283 Works

Data from: Rapid evolution and plasticity of genitalia

E. Dale Broder, Cameron K. Ghalambor, Corey A. Handelsman, Emily W. Ruell, David N. Reznick & Lisa M. Angeloni
Genital morphology exhibits tremendous variation and is intimately linked with fitness. Sexual selection, nonmating natural selection, and neutral forces have been explored as potential drivers of genital divergence. Though less explored, genitalia may also be plastic in response to the developmental environment. In poeciliid fishes, the length of the male intromittent organ, the gonopodium, may be driven by sexual selection if longer gonopodia attract females or aid in forced copulation attempts, or by nonmating natural...

Demographic responses to climate change in a threatened Arctic species

Kylee D. Dunham, Anna M. Tucker, David N. Koons, Asheber Abebe, F. Stephen Dobson & James B. Grand
The Arctic is undergoing rapid and accelerating change in response to global warming, altering biodiversity patterns and ecosystem function across the region. For Arctic endemic species, our understanding of the consequences of such change remains limited. Spectacled eiders (Somateria fischeri), a large Arctic sea duck, use remote regions in the Bering Sea, Arctic Russia, and Alaska throughout the annual cycle making it difficult to conduct comprehensive surveys or demographic studies. Listed as Threatened under the...

Channel Islands song sparrow (Melospiza melodia) landscape genomics and adaptation to climate with gene flow dataset

Maybellene Gamboa
Disentangling the effects of neutral and adaptive processes in maintaining phenotypic variation across environmental gradients is challenging in natural populations. Song sparrows (Melospiza melodia) on the California Channel Islands occupy a pronounced east-west climate gradient within a small spatial extent, providing a unique opportunity to examine the interaction of genetic isolation (gene flow) and the environment (selection) in driving variation. We used reduced representation genomic libraries to infer the role of neutral processes (drift and...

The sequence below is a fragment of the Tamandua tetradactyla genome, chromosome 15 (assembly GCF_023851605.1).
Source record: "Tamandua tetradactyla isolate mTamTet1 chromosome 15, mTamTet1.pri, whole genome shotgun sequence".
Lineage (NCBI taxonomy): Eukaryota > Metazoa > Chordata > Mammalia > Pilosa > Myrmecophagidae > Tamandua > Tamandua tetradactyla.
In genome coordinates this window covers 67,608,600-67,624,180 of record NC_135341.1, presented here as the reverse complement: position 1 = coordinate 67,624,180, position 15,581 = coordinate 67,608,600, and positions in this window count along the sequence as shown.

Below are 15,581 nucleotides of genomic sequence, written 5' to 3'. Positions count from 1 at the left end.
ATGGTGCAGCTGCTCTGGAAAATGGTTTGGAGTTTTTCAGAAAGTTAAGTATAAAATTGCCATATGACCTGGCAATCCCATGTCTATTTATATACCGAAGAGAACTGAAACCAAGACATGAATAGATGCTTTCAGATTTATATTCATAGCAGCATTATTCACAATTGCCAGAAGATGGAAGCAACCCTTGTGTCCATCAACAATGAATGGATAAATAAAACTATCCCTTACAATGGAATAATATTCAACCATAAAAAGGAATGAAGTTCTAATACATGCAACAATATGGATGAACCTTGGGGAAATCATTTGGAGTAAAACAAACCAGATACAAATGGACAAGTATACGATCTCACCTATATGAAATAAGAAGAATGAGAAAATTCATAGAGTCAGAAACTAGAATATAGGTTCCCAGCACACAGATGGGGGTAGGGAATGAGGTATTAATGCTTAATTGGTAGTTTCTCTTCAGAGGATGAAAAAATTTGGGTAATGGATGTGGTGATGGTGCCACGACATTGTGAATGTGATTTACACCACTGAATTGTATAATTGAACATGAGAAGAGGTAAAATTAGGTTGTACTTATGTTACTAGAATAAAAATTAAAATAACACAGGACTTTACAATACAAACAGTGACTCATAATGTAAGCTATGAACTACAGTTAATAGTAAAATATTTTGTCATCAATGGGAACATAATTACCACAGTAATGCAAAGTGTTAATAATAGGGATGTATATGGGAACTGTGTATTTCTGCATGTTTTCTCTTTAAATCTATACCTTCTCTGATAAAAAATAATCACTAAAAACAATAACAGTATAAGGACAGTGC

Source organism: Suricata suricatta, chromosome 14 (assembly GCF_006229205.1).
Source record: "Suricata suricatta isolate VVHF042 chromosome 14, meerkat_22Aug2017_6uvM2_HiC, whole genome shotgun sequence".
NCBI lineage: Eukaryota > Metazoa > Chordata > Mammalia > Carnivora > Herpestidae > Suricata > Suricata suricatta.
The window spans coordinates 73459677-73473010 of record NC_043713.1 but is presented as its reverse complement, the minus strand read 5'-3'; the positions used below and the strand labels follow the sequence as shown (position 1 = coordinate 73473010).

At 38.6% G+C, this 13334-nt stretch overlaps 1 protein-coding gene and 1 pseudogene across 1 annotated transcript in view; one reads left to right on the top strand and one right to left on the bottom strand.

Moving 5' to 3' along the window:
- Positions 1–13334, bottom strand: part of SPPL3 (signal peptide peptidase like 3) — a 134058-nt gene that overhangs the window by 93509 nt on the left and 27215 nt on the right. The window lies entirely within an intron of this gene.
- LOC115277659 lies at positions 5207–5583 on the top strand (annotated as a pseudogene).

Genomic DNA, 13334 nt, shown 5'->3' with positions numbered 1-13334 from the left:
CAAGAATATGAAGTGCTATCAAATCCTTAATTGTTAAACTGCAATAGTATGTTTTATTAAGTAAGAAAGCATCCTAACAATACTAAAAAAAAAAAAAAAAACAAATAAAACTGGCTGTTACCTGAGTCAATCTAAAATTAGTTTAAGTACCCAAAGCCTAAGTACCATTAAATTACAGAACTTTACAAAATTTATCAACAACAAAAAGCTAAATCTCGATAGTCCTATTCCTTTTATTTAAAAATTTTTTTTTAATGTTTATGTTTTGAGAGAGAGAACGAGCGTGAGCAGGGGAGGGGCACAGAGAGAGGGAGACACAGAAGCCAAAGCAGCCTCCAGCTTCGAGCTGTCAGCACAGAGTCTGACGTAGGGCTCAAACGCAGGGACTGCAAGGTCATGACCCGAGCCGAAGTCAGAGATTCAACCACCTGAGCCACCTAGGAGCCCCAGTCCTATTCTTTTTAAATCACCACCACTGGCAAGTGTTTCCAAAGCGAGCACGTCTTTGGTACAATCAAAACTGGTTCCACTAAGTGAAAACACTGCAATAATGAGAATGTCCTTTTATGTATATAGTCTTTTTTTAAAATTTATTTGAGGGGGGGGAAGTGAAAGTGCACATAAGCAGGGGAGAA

Adaptation and correlated fitness responses over two time scales in Drosophila suzukii populations evolving in different environments

Laure Olazcuaga, Julien Foucaud, Mathieu Gautier, Candice Deschamps, Anne Loiseau, Nicolas Leménager, Benoit Facon, Virginie Ravigné, Ruth A. Hufbauer, Arnaud Estoup & Nicolas O. Rode
The process of local adaptation involves differential changes in fitness over time across different environments. While experimental evolution studies have extensively tested for patterns of local adaptation at a single time point, there is relatively little research that examines fitness more than once during the time course of adaptation. We allowed replicate populations of the fruit pest Drosophila suzukii to evolve in one of eight different fruit media. After five generations, populations with the highest...

Genotyping-by-sequencing data for a Haitian sorghum breeding program

Geoffrey Morris, Terry Felderhoff, Noah Winans, Rachel Walstead, Jean Rigaud Charles, Gael Pressoir & Kebede Muleta
Rapid environmental change can lead to extinction of populations or evolutionary rescue via genetic adaptation. In the past several years, smallholder and commercial cultivation of sorghum (Sorghum bicolor), a global cereal and forage crop, has been threatened by a global outbreak of an aggressive new biotype of sugarcane aphid (SCA; Melanaphis sacchari). Here we characterized genomic signatures of adaptation in a Haitian sorghum breeding population, which had been recently founded from admixed global germplasm, extensively...

A unifying framework for analyzing temporal changes in functional and taxonomic diversity along disturbance gradients

Erin Larson, N. Leroy Poff, W. Chris Funk, Rachel Harrington, Boris Kondratieff, Scott Morton & Alexander Flecker
Frameworks exclusively considering functional diversity are gaining popularity, as they complement and extend the information provided by taxonomic diversity metrics, particularly in response to disturbance. Taxonomic diversity should be included in functional diversity frameworks to uncover the functional mechanisms causing species loss following disturbance events. We present and test a predictive framework that considers temporal functional and taxonomic diversity responses along disturbance gradients. Our proposed framework allows us to test different multidimensional metrics of taxonomic...

Landscape-scale conservation mitigates the biodiversity loss of grassland birds

David Pavlacky, Adam Green, T. Luke George, Rich Iovanna, Anne Bartuszevige, Maureen Correll, Arvind Panjabi & T. Brandt Ryder